Recognizing liars from the sound of their voice

Recognizing liars from the sound of their voice?
Two types of judgements (certainty, honesty) are based on a single acoustic signature: high pitch that falls at the end of the word, intensity in the middle of the word, and fast speech rate. Above: certainty, below: honesty. Credit: © Jean-Julien Aucouturier and Louise Goupil, STMS laboratory (CNRS/Ircam/Sorbonne Université/Ministère de la Culture)

Faster speech rate, greater intensity in the middle of the word, and falling pitch at the end of the word: That is the prosody to adopt if one wants to come across as reliable and honest to one's listeners.

Scientists from the Science and Technology for Music and Sound laboratory (CNRS/Ircam/Sorbonne Université/Ministère de la Culture) and the Perceptual Systems Laboratory (CNRS/ENS PSL) have conducted a series of experiments to understand how we decide, based on the voice, whether a is honest and confident, or on the contrary dishonest and uncertain.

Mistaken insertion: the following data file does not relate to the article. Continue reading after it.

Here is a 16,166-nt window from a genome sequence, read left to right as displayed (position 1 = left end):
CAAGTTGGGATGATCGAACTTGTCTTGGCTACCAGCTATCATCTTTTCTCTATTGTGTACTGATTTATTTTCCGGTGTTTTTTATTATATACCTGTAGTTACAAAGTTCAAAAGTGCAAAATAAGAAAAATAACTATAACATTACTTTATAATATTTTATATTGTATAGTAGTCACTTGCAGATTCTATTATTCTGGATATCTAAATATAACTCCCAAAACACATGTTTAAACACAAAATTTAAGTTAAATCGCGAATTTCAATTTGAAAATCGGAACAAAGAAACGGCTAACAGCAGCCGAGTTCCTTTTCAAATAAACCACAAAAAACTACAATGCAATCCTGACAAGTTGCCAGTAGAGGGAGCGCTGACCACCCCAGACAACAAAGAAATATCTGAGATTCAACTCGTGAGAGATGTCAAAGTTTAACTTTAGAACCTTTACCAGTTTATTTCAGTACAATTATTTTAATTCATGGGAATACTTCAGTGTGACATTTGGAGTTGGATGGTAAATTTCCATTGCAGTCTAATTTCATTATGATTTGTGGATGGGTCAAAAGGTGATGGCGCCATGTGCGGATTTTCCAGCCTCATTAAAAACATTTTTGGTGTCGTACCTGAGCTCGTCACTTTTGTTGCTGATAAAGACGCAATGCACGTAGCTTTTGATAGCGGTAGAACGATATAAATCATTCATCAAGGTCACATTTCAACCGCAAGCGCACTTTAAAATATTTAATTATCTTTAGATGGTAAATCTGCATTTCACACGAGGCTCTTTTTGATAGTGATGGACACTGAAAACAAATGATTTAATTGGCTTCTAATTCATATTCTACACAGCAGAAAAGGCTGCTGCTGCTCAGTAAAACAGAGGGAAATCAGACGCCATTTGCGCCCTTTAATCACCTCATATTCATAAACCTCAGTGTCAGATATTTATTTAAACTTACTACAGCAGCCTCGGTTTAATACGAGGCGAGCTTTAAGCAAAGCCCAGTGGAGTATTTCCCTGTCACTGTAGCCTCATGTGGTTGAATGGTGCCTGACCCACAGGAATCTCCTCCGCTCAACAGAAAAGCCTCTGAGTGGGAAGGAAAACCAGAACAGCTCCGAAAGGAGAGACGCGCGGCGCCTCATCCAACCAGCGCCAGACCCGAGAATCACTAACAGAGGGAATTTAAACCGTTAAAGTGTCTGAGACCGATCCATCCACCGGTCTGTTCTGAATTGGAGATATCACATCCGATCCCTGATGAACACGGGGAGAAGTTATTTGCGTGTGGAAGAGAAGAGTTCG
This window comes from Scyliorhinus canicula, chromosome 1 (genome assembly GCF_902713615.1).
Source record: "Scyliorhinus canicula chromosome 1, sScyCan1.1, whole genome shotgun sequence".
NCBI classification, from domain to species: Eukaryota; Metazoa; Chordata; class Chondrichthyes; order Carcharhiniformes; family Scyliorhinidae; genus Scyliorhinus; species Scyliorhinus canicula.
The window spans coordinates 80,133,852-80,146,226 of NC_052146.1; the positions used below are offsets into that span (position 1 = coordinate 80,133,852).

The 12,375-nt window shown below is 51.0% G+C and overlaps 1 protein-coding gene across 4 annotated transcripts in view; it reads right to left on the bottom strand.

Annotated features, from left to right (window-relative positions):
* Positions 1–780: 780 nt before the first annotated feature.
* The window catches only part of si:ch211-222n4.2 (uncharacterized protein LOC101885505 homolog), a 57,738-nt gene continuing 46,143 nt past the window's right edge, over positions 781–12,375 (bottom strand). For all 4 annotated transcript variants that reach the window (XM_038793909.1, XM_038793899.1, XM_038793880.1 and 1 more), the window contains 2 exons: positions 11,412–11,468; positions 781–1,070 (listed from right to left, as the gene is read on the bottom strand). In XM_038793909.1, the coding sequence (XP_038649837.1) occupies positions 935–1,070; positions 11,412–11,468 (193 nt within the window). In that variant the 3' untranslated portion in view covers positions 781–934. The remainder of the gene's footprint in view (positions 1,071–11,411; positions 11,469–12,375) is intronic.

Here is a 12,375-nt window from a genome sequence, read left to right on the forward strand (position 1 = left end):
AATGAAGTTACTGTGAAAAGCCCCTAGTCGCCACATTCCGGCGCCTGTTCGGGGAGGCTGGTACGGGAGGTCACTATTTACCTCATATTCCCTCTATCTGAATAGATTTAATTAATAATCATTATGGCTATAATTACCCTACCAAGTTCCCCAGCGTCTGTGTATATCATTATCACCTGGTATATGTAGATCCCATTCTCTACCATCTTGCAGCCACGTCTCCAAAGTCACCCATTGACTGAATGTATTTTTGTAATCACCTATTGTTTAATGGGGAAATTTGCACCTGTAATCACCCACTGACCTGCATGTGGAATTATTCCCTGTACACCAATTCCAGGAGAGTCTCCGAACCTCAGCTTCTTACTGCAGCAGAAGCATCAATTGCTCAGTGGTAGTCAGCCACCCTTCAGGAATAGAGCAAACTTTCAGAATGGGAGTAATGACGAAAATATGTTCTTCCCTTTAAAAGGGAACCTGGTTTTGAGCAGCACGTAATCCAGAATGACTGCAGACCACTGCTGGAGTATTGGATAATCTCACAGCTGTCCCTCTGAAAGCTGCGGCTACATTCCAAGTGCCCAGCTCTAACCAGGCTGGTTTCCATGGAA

They have also shown that this signature was perceived similarly in a number of languages (French, English, Spanish), and that it is registered "automatically" by the brain: Even when participants were not judging the speaker's certainty or honesty, this characteristic sound impacted how they memorized the words.

Prosody consequently conveys information on the truth-value or certainty of a proposition. Scientists are now trying to understand how speakers produce such based on their intentions.

This research was published on 8 February in Nature Communications.


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More information: Nature Communications (2021). DOI: 10.1038/s41467-020-20649-4
Journal information: Nature Communications

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Citation: Recognizing liars from the sound of their voice (2021, February 8) retrieved 29 November 2021 from https://phys.org/news/2021-02-liars-voice.html
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